Japan to Export Missiles, Artillery Shells to U.S., U.K

This shift, enabling Japan to export weapons for the first time, aligns with increasing global tensions and the nation's efforts to bolster military capabilities
  • Defensemirror.com bureau
  • 05:37 AM, December 27, 2023
  • 705
Japan to Export Missiles, Artillery Shells to U.S., U.K
Patriot air defense system at Misawa Air Base, Japan @U.S. military

Japan is set to export missiles and artillery shells to the United States and the United Kingdom, marking a significant departure from its long-standing pacifist policies.

The decision comes as a former defense minister, Itsunori Onodera, advocates for the loosening of restrictions on military exports to showcase Japan's advanced defense technology on the global stage.

Onodera, a key proponent of this strategic move, emphasized the importance of sharing Japanese technology worldwide. "It would be best for us to develop technology and have it used widely around the world, rather than just taking on the manufacturing," he stated in a recent interview.

The Japanese government, in a concurrent announcement, revealed that it would permit the sale of weapons produced under license back to the country of origin. As a result, Japan is set to export Patriot missiles to its ally, the United States. This move aims to enhance the U.S.'s capabilities in supporting Ukraine's air defenses by expanding the pool of available missile interceptors.

Under the new rules allowing exports back to the countries that own the licenses, Japan could also potentially export 155-millimeter artillery shells to the United Kingdom. Onodera indicated that Japan is open to such sales if requested, especially considering the urgent need for munitions in Ukraine, where NATO members, including the U.K., have been actively supporting Ukrainian forces.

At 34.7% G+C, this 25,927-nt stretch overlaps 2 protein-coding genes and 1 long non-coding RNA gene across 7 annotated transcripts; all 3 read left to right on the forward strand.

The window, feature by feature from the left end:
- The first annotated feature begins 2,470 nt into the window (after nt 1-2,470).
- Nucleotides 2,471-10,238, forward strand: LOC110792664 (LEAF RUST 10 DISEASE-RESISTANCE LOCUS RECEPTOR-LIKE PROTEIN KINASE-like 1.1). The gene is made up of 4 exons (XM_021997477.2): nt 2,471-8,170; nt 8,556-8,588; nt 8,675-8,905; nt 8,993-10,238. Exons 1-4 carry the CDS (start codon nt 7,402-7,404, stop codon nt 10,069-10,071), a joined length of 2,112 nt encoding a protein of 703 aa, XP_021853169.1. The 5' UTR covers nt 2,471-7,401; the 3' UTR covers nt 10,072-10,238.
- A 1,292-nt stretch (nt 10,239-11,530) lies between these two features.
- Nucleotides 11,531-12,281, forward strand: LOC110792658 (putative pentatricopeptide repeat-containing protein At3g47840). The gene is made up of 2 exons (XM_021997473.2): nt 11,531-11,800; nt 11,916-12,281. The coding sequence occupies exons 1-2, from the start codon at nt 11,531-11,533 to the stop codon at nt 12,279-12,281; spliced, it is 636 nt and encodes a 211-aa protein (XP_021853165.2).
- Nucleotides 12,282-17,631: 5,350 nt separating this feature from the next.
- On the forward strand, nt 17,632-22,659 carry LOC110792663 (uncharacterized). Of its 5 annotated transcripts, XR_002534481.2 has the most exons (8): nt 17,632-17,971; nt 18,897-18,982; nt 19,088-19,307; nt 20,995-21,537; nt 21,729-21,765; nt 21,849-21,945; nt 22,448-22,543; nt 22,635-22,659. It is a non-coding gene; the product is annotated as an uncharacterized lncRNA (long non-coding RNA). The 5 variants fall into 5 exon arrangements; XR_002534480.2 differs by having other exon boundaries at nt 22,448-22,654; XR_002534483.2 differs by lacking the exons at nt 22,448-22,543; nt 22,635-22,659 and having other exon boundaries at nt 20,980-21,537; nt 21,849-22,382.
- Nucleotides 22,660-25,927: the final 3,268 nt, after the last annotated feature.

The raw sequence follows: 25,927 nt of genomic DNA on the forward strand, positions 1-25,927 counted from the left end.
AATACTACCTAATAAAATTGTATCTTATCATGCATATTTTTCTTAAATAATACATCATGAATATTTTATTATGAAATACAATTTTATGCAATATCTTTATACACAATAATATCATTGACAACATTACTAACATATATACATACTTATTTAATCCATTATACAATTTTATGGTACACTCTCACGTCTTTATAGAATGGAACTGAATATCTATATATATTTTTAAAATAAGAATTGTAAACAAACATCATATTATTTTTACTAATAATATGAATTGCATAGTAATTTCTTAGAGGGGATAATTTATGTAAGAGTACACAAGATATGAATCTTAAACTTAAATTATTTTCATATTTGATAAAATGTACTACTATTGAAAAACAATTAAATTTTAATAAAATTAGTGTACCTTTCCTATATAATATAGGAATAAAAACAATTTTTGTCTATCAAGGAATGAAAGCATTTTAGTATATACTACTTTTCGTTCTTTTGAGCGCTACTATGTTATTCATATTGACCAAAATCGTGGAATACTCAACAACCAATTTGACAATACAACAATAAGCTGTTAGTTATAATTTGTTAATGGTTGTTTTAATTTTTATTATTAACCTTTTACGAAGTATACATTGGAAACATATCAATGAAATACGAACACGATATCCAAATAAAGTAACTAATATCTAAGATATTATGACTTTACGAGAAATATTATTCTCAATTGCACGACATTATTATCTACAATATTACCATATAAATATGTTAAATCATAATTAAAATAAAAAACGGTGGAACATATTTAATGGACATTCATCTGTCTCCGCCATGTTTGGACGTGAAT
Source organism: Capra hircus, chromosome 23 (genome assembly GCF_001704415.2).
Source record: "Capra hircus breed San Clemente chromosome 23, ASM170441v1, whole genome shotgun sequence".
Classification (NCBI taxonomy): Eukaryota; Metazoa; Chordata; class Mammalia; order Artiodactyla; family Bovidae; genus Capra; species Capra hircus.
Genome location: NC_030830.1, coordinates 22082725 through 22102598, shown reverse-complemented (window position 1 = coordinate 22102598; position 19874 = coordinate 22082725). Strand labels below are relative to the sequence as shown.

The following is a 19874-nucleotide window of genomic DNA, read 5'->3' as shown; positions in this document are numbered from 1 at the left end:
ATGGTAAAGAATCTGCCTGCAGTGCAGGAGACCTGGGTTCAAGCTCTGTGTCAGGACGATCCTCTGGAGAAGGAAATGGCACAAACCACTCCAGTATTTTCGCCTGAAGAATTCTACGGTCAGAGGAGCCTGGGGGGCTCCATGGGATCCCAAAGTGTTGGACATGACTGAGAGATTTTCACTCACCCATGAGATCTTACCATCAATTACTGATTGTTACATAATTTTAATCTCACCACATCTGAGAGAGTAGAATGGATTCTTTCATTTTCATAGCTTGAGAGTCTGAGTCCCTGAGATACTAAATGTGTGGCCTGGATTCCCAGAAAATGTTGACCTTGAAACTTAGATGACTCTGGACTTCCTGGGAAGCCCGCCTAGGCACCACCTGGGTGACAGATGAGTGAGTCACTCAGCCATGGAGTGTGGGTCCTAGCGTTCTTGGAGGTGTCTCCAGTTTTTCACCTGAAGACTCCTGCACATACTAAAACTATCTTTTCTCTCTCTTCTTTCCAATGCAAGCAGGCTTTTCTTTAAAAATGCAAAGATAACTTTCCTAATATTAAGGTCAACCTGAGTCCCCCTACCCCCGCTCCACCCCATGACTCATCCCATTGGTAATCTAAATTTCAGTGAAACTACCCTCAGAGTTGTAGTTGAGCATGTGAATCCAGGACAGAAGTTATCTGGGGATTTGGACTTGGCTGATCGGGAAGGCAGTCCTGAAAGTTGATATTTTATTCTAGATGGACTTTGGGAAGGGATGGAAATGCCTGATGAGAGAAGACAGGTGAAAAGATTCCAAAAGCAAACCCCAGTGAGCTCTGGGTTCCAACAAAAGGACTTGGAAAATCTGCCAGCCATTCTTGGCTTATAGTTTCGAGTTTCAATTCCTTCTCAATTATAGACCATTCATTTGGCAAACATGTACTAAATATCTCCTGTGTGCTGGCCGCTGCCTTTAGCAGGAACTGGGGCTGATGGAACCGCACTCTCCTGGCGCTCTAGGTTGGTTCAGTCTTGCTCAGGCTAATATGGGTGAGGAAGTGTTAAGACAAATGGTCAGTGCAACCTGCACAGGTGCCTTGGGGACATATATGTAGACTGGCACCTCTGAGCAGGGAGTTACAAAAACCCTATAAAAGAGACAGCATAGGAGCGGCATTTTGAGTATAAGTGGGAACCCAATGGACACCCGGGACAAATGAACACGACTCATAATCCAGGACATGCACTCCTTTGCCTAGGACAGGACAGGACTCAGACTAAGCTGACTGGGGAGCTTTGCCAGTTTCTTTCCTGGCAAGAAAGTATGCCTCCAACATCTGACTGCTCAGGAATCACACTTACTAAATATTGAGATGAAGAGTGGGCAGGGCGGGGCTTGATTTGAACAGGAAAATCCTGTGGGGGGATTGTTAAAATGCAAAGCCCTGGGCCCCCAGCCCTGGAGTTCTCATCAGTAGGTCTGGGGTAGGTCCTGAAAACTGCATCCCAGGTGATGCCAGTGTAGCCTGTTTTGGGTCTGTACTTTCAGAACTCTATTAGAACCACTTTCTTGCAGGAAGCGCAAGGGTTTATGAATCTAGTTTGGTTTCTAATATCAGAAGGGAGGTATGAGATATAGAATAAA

While the immediate impact of loosening restrictions could assist the U.S. and European nations in providing arms to Ukraine, there are broader implications. Japan's decision to engage in arms exports is part of its most significant military build-up since World War II, driven by escalating threats from neighboring nuclear-armed countries such as China, North Korea, and Russia.

One of the strategic objectives is to revitalize Japan's fragmented defense industry, which has been constrained by export restrictions since the 1960s. The move is expected to offer scale advantages to Japanese defense contractors and open up new opportunities for the export of arms in the long term.

Japan is poised to export its existing stocks of PAC-2 and PAC-3 interceptors to the U.S., with negotiations ongoing regarding the quantity and pricing of the missiles. Onodera emphasized the need for Japan to accelerate missile production to replenish its own stocks, highlighting the importance of maintaining a robust defense capability.

However, internal negotiations with the ruling Liberal Democratic Party's (LDP) junior coalition partner, Komeito, have been challenging.

As discussions continue, Prime Minister Fumio Kishida has urged a conclusion by the end of February, emphasizing the gravity of the situation. The outcome of these negotiations will not only shape Japan's defense exports but also influence its role in international defense collaborations.

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